Forget fancy, 5th-generation manned stealth jets. The future of aerial warfare is unmanned, with fighter jockeys shelved in favor of cold, robotic precision. Look no further than the X-47B: Last month, the autonomous drone became the first unmanned jet to land aboard a moving aircraft carrier.

And the Navy brass are giddy as schoolchildren (and nerdy tech journalists).

"It isn't very often you get a glimpse of the future. Today, those of us aboard USS George H.W. Bush got that chance as we witnessed the X-47B make its first ever arrested landing aboard an aircraft carrier," said Secretary of the Navy Ray Mabus. "The operational unmanned aircraft soon to be developed have the opportunity to radically change the way presence and combat power are delivered from our aircraft carriers." 

Don’t get too excited – this doesn’t foretell the robot apocalypse, and manned aviation still sports a decisive advantage. The only known dogfight between man and machine ended badly for the hapless MQ-1 Predator which picked a fight with a Mig-25 (and its human occupant).

But make no mistake – we’re witnessing the future of aerial warfare. While the stealth and performance capabilities of the latest 5th-gen manned fighters far outpace UAVs (and the X-47B, itself, will never go into production), the theoretical advantages enjoyed by a system that doesn’t suffer from biological restrictions – like an affinity for oxygen – make drones the natural successor to manned aviation.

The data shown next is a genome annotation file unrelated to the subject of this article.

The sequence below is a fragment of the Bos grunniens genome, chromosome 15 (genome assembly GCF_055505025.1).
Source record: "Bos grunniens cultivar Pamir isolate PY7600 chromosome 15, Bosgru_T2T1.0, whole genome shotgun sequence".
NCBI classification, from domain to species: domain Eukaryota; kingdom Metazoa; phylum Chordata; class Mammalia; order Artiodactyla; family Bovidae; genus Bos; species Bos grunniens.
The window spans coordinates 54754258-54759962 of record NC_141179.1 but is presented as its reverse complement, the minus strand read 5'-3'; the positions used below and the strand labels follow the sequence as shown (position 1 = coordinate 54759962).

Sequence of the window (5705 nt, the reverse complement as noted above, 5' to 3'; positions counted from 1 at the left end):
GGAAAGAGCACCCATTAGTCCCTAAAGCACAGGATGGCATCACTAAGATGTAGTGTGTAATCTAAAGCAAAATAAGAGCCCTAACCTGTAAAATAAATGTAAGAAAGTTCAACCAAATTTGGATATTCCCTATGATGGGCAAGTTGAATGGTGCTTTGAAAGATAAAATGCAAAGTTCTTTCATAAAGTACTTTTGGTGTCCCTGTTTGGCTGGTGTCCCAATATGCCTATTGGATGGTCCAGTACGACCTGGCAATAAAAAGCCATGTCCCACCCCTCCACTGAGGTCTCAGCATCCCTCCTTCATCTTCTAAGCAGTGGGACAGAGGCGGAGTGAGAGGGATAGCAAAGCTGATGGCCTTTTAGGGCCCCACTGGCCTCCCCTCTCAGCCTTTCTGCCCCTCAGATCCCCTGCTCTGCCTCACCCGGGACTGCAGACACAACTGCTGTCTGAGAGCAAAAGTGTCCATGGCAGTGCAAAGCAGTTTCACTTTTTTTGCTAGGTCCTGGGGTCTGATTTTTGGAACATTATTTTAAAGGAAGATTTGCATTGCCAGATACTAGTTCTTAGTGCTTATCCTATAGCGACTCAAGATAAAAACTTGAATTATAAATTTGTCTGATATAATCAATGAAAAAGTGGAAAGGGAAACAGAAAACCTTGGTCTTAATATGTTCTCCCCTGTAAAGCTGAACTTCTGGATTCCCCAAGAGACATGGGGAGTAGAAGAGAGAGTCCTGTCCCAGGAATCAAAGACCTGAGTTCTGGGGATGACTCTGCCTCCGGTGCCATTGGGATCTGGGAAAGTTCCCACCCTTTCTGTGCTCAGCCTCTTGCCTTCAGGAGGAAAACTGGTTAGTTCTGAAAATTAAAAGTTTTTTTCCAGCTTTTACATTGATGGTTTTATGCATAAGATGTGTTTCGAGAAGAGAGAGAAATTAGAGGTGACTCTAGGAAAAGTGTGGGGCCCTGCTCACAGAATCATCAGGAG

This demonstration is a significant step toward that end.

Back in May, ECN reported on a related milestone. The X-47B – with a flight ceiling of 40,000 feet, nautical range of 2,100 miles, and subsonic capabilities – launched from the USS George H.W. Bush, becoming the first drone to launch from an aircraft carrier.

Last month, the experimental drone completed the cycle. During its arrested landing, the X-47B caught the 3 wire with the aircraft's tailhook, bringing it from approximately 145 knots to stop in less than 350 feet.

According to the Navy, the test marked “an historic event for naval aviation that Navy leaders believe will impact the way the Navy integrates manned and unmanned aircraft on the carrier flight deck in the future.”

It didn’t go off without a hitch, though.

The X-47B completed two arrested landings before it self-detected a navigation computer anomaly, causing the autonomous drone to divert itself to the Wallops Island Air Field in Virginia.

The Navy feels this vindicates the X-47B’s autonomous capabilities.

“In this case, one of the three navigational sub-systems failed, according to post-flight data. “The other two [subsystems] realized that. It exercised its already pre-planned logic and identified that sub-system anomaly,” said Capt. Jaime Engdahl, Navy UCAS program manager.

This is a great start. After all, the DoD’s Unmanned Systems Integrated Roadmap FY 2011-2036 strove to gradually reduce “the degree of human control and decision making required for the unmanned portion of the force structure.”

We’re still a ways off from fully-autonomous aerial vehicles that can get into a tussle with manned fighters and live to tell about it. And for the foreseeable future, drones will operate alongside – rather than displace – traditional aerial systems. But this is a significant step forward in robotics and a rare glimpse at the future of aerial warfare.